There’s one common thread that connects every Rolls-Royce made since 1911. (And no, it’s not the exorbitant price tag.) It’s the Spirit of Ecstasy, the hood ornament that adorns every Rolls-Royce model to come off the assembly line. A graceful figure with arms outstretched like wings, the Spirit is a kind of calling card. The message: luxury lies within.
But the Rolls-Royce is an exception. Today, most vehicles are lacking any sort of hood ornament or decoration. So where did they all go?
The earliest models of automobiles from 1905 to the early 1930s had a prominent radiator cap on the front. These caps were equipped with MotoMeters, which told drivers if their radiator was getting too hot. To offset the somewhat unpleasant aesthetic of the cap, automakers disguised them with what they dubbed car mascots, which were meant to be attractive hood accessories made of brass or bronze with a chrome-plated finish.
Drivers weren’t limited to what automakers offered, either. They could opt for mascots like Mickey Mouse or Charlie Chaplin. Some owners even sought out glass ornaments by French artist René Lalique, whose eye-catching sculptures were the ultimate status symbol. Others carried a political message: In 1923, cars sported a “Keep Coolidge” emblem to show support for presidential incumbent Calvin Coolidge.
The trend persisted even as radiator caps moved under the hood. Carmakers took inspiration from mythological figures, animals, and their own logos to create the ornaments. The Spirit of Ecstasy was a familiar sight; so was Jaguar’s Leaper cat, Bugatti’s dancing elephant, and the flying B on a Bentley. Mercedes-Benz mounted their own logo: a three-pointed star.
To some, hood ornaments held an incredible amount of subtext. “’[It’s] certainly some kind of sex symbol, a symbol of virility,” sculptor Elizabeth Hansell told The New York Times in 1972. She also likened it to a kind of portable artistic expression. “Art objects should be out among the public, not just on museum walls,” she said.
But practicality was conspiring against the ornaments. As cars evolved and highways spread throughout the country, aerodynamics became an ongoing concern: a sleek hood might reduce drag. There were also consumer safety issues at play. If a car struck a pedestrian, that person might incur more injury as a result of a foreign object set to impale them. (No doubt more than a few luxury car owners also fretted about what a pedestrian would do to their ornament.)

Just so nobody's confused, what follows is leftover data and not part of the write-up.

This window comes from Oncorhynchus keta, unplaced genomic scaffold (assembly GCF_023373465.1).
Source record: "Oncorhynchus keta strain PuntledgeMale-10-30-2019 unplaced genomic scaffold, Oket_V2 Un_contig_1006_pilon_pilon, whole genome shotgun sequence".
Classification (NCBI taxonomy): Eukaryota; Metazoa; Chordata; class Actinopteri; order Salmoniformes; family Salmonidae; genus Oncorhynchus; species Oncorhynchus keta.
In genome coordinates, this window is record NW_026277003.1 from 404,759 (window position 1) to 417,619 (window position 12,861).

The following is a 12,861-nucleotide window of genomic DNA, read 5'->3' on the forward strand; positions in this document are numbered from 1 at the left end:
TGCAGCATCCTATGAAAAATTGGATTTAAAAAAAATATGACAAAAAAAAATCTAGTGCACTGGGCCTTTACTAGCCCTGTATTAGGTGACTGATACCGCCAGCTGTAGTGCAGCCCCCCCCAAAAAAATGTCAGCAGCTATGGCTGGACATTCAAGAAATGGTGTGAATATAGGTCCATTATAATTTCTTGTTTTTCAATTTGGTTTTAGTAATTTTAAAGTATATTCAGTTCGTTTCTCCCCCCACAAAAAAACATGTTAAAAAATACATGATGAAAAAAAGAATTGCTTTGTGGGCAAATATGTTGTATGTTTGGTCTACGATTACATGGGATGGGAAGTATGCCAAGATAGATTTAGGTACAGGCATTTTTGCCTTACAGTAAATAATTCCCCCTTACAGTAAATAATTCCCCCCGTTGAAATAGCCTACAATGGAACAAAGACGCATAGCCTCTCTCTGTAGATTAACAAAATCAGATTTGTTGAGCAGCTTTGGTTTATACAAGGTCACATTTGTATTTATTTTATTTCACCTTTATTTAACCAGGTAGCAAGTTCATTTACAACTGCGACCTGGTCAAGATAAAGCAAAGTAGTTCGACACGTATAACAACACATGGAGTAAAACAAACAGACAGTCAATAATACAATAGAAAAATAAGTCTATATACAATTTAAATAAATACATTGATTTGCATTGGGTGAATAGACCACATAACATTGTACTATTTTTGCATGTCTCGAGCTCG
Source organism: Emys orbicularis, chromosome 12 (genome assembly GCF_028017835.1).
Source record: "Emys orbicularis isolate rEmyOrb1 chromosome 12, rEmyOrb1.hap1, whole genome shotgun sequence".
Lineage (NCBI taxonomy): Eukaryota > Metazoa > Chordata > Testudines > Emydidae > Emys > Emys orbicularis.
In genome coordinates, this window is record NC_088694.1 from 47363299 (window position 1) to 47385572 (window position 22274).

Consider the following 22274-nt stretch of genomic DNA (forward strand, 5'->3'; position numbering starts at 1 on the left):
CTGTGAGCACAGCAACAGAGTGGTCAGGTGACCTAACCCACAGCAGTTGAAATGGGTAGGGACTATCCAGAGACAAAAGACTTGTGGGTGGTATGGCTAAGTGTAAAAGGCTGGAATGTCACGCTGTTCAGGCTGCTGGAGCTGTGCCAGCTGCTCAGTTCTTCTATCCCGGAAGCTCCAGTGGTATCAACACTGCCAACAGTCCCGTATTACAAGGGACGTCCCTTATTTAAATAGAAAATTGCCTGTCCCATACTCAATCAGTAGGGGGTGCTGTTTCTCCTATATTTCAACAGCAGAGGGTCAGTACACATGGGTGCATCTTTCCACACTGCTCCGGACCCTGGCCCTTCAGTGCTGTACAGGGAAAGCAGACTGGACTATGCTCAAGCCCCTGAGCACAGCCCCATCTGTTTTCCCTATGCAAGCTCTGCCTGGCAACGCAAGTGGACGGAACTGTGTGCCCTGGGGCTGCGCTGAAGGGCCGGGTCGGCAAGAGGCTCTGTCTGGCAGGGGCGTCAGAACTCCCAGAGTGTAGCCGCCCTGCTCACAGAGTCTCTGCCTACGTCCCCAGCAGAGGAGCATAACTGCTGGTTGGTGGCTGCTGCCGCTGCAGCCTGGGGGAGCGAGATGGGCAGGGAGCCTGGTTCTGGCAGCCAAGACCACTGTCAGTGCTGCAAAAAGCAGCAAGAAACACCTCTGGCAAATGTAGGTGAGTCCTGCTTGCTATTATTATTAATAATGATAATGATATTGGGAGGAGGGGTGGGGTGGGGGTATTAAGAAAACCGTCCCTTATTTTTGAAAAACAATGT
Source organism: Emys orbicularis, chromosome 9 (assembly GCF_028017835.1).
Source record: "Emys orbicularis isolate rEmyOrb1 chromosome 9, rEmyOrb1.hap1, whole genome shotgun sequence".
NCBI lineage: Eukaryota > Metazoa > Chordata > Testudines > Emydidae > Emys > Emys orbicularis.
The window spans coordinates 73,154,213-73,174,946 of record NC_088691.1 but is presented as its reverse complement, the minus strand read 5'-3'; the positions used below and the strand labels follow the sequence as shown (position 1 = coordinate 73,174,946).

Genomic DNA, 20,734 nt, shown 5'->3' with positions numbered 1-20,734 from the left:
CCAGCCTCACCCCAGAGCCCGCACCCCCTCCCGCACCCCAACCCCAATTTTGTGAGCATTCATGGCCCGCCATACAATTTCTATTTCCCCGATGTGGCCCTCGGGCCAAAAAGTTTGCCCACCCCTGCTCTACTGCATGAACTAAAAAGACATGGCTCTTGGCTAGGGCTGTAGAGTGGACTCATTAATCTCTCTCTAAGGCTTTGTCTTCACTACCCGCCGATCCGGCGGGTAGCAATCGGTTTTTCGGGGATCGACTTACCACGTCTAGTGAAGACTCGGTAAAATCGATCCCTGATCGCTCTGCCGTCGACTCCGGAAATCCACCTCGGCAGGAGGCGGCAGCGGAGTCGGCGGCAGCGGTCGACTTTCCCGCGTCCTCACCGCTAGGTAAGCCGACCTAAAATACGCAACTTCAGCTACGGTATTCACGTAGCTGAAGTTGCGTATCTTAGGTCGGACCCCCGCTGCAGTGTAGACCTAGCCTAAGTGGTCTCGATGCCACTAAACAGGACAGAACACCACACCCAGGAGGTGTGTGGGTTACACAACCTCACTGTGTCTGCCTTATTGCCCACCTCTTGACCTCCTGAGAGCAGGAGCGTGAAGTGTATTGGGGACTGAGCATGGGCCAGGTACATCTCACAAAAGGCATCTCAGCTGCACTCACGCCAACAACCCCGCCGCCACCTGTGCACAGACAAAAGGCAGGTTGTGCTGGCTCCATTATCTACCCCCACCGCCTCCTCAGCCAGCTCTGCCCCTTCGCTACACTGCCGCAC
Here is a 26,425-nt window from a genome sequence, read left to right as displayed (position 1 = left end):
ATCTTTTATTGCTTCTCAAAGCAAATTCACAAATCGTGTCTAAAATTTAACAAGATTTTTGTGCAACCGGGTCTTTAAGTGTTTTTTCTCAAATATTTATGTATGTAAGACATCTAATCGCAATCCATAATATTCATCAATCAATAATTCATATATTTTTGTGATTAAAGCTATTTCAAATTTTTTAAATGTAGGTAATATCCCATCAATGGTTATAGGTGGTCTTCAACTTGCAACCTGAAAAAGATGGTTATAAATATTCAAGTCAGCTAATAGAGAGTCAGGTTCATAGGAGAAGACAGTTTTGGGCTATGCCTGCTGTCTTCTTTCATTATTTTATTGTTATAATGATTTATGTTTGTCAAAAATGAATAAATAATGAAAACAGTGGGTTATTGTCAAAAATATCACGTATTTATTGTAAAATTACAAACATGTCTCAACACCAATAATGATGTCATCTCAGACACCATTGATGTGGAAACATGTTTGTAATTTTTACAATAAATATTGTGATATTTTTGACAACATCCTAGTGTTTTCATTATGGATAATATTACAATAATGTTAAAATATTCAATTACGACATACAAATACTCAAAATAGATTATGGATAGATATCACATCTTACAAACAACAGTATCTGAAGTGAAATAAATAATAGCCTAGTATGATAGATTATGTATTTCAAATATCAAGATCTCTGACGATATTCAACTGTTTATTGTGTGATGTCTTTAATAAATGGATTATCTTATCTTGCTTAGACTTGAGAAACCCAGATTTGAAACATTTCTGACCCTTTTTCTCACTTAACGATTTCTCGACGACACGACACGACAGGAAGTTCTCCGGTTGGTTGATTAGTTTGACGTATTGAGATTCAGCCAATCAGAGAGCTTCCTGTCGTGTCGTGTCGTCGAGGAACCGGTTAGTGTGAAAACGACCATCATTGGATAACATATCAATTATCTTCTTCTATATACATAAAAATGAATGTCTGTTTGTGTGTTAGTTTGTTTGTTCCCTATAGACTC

The mascots experienced a brief resurgence in the 1970s, this time on springs so they’d have some give in the event of an accident. At least one automaker at Chrysler argued they even served a highly practical purpose, giving drivers a frame of reference to keep to the center of the road and better understand where the front fender was to avoid collisions.
But the infatuation was fleeting. Hood ornaments never really regained the popularity they had in the early 20th century, and automakers largely did away with them. (That Mercedes-Benz star is now part of the grille.) Only a few models, like the Rolls, persisted. At that point, ornaments became challenging for another reason: theft. Newspapers like The Los Angeles Times reported on a trend in the late 1980s involving teens swiping luxury car ornaments to wear around their necks. In the U.S., Rolls-Royce eventually integrated a European feature into American models: the ornament retracted into the hood. Others used detachable designs that drivers could remove when parking their cars.
Though the hood ornaments may now be a novelty, their place in automotive history is well preserved. Should you ever find yourself near the Chrysler Building in New York City, you can see that the corners of the 30th floor are adorned with versions of the company’s winged radiator caps from 1929.
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This story was updated on September 28, 2023 to include additional information about hood ornament theft.